I've seen a lot of people quit RBTI, but I think that's because they get hung up on other people's best practice, thinking that the best practice they tried was RBTI itself -- which it isn't, and never is. RBTI is a theory and a set of numbers representing perfect health. RBTI can be used independently of any 'best practice.' You can use the numbers to test any health program, and likewise, I really believe that the 30 minute drinking schedule is not the only solution. There's more than one way to skin a cat. That said, I've found supplementing the proper calciums according to the urine pH to be invaluable, and getting the urine and saliva pH into line is one of the most straightforward things in RBTI that can easily be added to a person's lifestyle, whatever they're doing.
I must say that his thought is compelling. Most RBTI people are aware of the instant squabbling that breaks out when two or more start discussing the details of how to follow RBTI. The quoted writer seems to be saying that once you recognize the value of the theory then you should use your test numbers to figure out if your own "best practice" can do the job. My mind flashed back to a few months ago when a gentleman who I consider extremely RBTI-solid told me that he has his clients drink 8 ounces of water when they first get up. "Yes," I fessed up, "That is what I do, too."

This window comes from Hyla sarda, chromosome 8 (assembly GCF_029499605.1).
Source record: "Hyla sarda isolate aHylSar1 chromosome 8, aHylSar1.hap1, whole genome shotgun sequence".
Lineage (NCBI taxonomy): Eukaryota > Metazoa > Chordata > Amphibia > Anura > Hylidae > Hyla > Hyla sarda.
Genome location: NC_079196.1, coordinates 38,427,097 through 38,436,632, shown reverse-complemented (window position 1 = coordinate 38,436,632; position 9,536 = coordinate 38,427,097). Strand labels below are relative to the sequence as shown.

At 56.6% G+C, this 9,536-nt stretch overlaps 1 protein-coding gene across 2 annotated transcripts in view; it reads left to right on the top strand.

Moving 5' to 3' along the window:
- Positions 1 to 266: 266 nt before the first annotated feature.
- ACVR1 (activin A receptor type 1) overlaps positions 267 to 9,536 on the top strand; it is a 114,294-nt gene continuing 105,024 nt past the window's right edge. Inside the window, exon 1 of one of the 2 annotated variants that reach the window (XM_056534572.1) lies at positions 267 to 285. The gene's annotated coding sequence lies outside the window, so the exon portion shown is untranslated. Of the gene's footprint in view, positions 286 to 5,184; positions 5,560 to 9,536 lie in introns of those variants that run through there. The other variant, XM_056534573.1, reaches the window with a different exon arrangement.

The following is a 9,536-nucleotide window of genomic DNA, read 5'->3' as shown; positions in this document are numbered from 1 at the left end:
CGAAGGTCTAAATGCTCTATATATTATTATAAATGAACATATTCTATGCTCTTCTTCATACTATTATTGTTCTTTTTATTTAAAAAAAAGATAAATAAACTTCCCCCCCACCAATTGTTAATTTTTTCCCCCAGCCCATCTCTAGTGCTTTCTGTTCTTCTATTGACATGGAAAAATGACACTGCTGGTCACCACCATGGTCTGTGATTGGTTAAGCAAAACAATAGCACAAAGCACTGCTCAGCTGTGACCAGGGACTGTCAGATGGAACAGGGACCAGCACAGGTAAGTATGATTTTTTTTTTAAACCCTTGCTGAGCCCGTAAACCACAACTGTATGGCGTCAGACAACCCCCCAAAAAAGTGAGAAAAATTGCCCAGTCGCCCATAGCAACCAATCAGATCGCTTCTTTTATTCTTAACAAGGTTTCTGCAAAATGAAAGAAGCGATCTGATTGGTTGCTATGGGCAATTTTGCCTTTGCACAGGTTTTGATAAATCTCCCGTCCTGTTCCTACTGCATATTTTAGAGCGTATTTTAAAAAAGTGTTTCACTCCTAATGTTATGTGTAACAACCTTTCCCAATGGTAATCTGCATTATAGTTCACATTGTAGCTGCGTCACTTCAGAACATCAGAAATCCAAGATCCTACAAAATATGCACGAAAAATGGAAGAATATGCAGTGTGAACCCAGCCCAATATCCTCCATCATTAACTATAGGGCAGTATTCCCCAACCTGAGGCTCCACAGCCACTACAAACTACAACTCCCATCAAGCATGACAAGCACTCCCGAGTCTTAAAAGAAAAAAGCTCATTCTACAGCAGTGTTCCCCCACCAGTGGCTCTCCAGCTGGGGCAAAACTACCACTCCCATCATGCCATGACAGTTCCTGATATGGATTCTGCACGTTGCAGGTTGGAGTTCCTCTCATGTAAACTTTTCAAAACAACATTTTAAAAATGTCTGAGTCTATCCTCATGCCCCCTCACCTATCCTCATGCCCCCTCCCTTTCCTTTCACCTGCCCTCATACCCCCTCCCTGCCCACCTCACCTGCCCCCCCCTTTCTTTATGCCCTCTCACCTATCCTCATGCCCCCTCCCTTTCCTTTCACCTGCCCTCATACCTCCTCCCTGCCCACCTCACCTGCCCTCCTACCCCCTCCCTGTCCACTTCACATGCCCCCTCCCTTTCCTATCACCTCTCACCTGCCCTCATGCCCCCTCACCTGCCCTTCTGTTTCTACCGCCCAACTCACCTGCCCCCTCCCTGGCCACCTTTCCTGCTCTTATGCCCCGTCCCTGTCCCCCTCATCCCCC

The funny thing is that when someone innocently asks me how to start their daily water drinking regimen, I tell them to drink 4 ounces when they start. After all, that is what it says in the literature. And, yes, I tell people who inquire that they should alternate the 4 ounces of plain distilled water with 4 ounces of lemon water each half hour. What I don't say is that I, myself, often don't. Hey, I have a life---and it comes first, RBTI second. If I am hunting, fishing, or working, I do the best I can.
Don't get me wrong. I make my lemon water each morning right after refilling the distiller and by the end of the day both lemon water and distilled water are gone. I do a quick check often enough to know that it works for me.
In my mind, the "RBTI rules" are more accurately "RBTI rules for retreats" where someone else is keeping an eye on details. Your mileage may vary.